There is just something so creepy about a place that completely closes off to the outside world for the majority of the year. This tiny town may be a thriving little hot spot during the summer months, but what comes next will give you the chills. Nearly all of the businesses close down and you can count the number of residents on both your hands. The only way out is via snowmachine or if the weather is good, you might have a slim chance of hopping on a tiny little bush plane and making it back to civilization. If total darkness, abandoned buildings and complete isolation don’t give you the chills, then think about this: if you scream, the chance of someone hearing you is slim to none.
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Hop on the Taylor Highway and make your way 65 miles from Tetlin Junction to the tiny town of Chicken. As you make the drive you will notice lots of wide open countryside surrounding you. Admire massive amounts of wildlife, lakes and lots of random remnants left over from Alaska's gold rush past.
Right before entering the tiny town of Chicken you will cross over a muddy bridge into town. Because of the extreme winter temperatures in this area, Chicken is only accessible via road during the summer months and is basically a ghost town during the winter months, with the exception of a handful of locals that live in the community year-round. The road in during the winter months is filled with frost heaves due to the underlying permafrost. It is so intense (and brutally dangerous) that the road completely closes every year.
In the wintertime the town is pretty creepy as there is no incoming traffic with the exception of those coming in by snowmachine. Limited sunlight makes the down extra dark for months on end, which adds to the eerie feeling that undoubtedly takes over as you look around and realize that you are basically all alone in the middle of nowhere. With the exception of a huge metal chicken statue that is constantly staring at you. This is the stuff that nightmares are made of, folks... the chicken apocalypse! Yikes!
Located southeast of Fairbanks, this town is incredibly remote and home to only about 10 year-round residents.
During the summer months when this desolate ghost town is actually accessible via road, it becomes a thriving little community filled with gold miners, hunters, trappers, artists, tourists and outdoor enthusiasts from all around the world. To this day there are still several active gold mines in the area and the town of Chicken is actually the outpost for the '40 Mile' mining district.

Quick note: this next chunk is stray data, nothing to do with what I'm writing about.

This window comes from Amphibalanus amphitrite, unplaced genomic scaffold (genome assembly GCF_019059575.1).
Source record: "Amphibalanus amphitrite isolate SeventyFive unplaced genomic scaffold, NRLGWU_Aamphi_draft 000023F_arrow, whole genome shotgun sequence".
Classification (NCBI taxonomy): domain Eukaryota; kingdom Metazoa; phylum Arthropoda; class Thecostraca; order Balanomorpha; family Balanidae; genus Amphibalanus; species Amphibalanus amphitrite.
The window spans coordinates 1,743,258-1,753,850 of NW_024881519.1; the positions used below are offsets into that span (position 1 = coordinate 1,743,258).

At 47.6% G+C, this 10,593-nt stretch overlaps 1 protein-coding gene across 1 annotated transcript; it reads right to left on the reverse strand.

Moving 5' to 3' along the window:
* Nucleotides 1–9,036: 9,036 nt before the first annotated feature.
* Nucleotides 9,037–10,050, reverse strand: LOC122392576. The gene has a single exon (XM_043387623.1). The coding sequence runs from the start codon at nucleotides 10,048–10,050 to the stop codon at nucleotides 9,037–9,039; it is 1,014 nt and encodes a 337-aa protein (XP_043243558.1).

Chicken was established originally by gold miners in the late 1800s, but it officially become a town in 1902 when the first post office was put in.
As the story goes, the townspeople wanted to name the community ptarmigan after the official Alaska state bird, the willow ptarmigan. But due to confusion on how to correctly spell 'ptarmigan' they decided to name the community 'Chicken' instead, to avoid embarrassment. So why chicken? Well, if you look at a ptarmigan and a chicken side by side you'll notice that they actually strike an uncanny resemblance.
So as far as the silly name is concerned, that was the beginning and then the rest is history! But of course, there is no getting around the classic 'egg sign' on display once you enter into town. It was put up years ago and, in true Alaskan fashion, locals love humor behind it and aren't concerned about concerning any prudes coming into town. You just gotta love that!
Now, onto the creepy stuff. Although Chicken is "one of the few surviving gold rush towns" in Alaska, it is so sparsely populated that it feels like a completely abandoned ghost town, especially during the winter. After the early 1900's when hundreds of miners occupied the area, many old buildings and dredges were completely abandoned as workers up and fled the area. There is nothing creepier than driving through an eerily quiet town and wondering what might live inside those old structures that are rotting away. Pictured above is the Jack Wade Dredge which was finally dismantled in 2007 after being brought to the area in 1907.
But the beautiful thing about this town is that community locals and other Alaskans alike have truly taken pride in preserving the rich history that this town holds. The Pedro Dredge (which was used for gold) is now listed on the National Register of Historical Places.
As you tour the town on a sunny summer day, you'll also notice that there are many remnants from the past that have also been preserved.
To show you the true complexity of the kinds of rowdy crowds that the gold rush could attract, there is even an old original sign in Chicken that spells out in plain English that no guns or knives were allowed in bars. After long days of gold dredging without anything else to do, we imagine that the bars could get pretty wild after hours.
Many original buildings from the 1900s which are a part of the Chicken Historic District are also now listed on the National Register of Historical Places. It's incredible to see how these buildings have been refurbished over the years and how much pride the local residents have taken into growing their community.
A variety of (mainly seasonal) businesses now attract people from all over the world each summer. Gift shops, art shops, gold panning and restaurant(s) fill the main stretch and offer lots of options for visitors to enjoy. Of course, in true Chicken fashion, there are plenty of quirky things to check out too (such as the 'Chicken Poop' shop). As the saying goes in Alaska, "the odds are good but the goods are odd." But heck, we'd rather be weird than boring any day of the week!